Amardeep Gill: So yeah, um, LinkedIn, Twitter, Trowers and Hamlin's, um, headquartered just around the corner in Moorgate, um, I've been there nearly 20 years, so, you know, um, 10 years in London, 10 years in Birmingham, um, and now sharing my time between the two, um, get in touch. 

Amardeep Parmar: And then if anybody listening right now might be able to help you.

Amardeep Parmar: Is it that you need help with? 

 Amardeep Gill: So, you know, always great to meet entrepreneurs. Um, always great to actually have conversations. So if there's a, there, there's a gathering, [00:30:00] um, the ability to kind of reach out to people, let me know. I'm always interested in finding new networks to network into. And it's really important to do that without expectation.

 Amardeep Gill: You know, you sow your seeds and they will either grow. Um, and if they do grow. Um, it may be two, three years down the line, you know, it's all about relationship building, never underestimate the power of the network. 

Amardeep Parmar: So thank you so much again for coming on and thank you again so much for supporting us in the early days as well.

Amardeep Parmar: Have you got any final words to the audience? 

 Amardeep Gill: Um, I think what you're doing is, is amazing. I wish you every success with it. It's an absolute pleasure to support. Um, and you know, keep on doing what you're doing. You're making a difference and you're talking about an agenda that I think has been there for a very long time, but hasn't had a shape, hasn't had advocates for it.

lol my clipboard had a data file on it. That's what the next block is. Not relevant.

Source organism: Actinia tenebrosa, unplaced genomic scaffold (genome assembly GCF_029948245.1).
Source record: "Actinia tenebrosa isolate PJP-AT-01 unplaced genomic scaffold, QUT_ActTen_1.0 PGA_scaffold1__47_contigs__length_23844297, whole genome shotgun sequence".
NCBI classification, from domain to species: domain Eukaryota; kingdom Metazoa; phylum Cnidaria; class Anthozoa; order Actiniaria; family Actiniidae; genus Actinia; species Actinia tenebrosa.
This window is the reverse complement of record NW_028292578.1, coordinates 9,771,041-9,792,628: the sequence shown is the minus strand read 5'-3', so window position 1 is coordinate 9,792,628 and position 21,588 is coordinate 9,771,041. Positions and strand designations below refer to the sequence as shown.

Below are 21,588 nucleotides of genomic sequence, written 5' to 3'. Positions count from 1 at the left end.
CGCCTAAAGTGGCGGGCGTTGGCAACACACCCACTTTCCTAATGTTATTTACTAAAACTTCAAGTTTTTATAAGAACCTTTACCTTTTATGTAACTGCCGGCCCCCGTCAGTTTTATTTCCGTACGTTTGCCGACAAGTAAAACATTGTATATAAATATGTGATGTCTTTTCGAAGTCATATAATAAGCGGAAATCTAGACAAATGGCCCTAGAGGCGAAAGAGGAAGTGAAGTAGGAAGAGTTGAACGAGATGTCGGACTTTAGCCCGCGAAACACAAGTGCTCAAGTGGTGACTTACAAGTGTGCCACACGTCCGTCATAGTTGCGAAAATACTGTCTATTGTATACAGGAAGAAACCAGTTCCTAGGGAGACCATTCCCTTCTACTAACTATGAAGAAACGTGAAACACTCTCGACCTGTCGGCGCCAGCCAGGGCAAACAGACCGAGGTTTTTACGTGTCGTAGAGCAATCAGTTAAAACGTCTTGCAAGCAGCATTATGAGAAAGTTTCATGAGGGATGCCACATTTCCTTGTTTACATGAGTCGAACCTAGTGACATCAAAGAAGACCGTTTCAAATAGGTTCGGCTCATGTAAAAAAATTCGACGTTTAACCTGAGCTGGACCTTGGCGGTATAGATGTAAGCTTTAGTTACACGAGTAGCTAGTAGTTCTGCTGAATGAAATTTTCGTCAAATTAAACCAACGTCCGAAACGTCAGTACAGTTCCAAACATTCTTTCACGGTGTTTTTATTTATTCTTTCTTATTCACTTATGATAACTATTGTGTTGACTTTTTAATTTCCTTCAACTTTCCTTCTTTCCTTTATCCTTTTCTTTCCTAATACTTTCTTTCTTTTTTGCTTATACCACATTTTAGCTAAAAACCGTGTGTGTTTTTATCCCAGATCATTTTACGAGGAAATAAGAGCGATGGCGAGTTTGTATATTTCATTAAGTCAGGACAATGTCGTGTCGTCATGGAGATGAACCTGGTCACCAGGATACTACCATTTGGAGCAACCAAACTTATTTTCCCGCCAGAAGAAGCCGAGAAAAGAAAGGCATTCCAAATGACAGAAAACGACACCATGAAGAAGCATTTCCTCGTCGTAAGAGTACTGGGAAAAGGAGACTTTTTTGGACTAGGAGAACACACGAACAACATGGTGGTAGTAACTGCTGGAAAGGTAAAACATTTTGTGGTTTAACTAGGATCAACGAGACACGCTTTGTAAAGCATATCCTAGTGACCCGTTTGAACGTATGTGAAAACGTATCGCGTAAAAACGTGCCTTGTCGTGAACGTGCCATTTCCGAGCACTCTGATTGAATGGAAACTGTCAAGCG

Amardeep Gill: Uh, and to advocate for it is a really powerful thing because when you role model, when you talk about it, you inspire others. So keep inspiring others. 

Amardeep Parmar:Thank you.

Amardeep Parmar: Hello. Hello, everyone. Thank you so much for listening. It means a [00:31:00] huge amount to us. And we don't think you realize how important you are, because if you subscribe to our YouTube channel, if you leave us a five star review, it makes a world of difference. And if you believe in what we're trying to do here to inspire, connect and guide the next generation of British Asians, if you do those things, you can help us achieve that mission and you can help us make a bigger impact.

Amardeep Parmar: And by doing that, it means we can get bigger guests. We can host more events. We can do more for the community. So you can play a huge part. So thank you so much for supporting us.